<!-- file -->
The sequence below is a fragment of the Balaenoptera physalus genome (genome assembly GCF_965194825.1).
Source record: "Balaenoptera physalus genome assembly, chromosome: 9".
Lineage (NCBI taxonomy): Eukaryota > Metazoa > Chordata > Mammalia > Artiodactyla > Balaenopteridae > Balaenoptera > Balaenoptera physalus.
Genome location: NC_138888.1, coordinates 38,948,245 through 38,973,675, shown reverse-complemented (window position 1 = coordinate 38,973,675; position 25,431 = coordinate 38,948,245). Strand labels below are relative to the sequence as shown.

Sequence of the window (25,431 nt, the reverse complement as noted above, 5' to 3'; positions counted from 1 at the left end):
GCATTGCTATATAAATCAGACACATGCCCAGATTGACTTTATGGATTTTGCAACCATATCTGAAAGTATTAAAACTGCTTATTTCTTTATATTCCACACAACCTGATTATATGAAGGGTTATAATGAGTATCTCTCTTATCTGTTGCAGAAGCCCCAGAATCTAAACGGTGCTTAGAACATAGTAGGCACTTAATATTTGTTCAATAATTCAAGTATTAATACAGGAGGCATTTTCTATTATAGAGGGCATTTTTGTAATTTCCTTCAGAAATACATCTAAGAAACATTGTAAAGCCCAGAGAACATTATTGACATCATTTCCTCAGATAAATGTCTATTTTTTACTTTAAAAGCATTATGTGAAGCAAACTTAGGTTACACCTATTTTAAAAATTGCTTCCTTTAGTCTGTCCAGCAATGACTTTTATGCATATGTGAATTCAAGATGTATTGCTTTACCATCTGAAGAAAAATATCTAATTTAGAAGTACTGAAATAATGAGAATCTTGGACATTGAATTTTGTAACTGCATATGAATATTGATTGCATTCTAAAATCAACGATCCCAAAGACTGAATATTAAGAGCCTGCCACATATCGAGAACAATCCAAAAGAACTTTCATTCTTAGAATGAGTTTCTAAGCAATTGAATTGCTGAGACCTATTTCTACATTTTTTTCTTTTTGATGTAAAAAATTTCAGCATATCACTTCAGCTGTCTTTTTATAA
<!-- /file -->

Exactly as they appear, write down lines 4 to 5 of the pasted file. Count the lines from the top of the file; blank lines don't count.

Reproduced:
Genome location: NC_138888.1, coordinates 38,948,245 through 38,973,675, shown reverse-complemented (window position 1 = coordinate 38,973,675; position 25,431 = coordinate 38,948,245). Strand labels below are relative to the sequence as shown.

Sequence of the window (25,431 nt, the reverse complement as noted above, 5' to 3'; positions counted from 1 at the left end):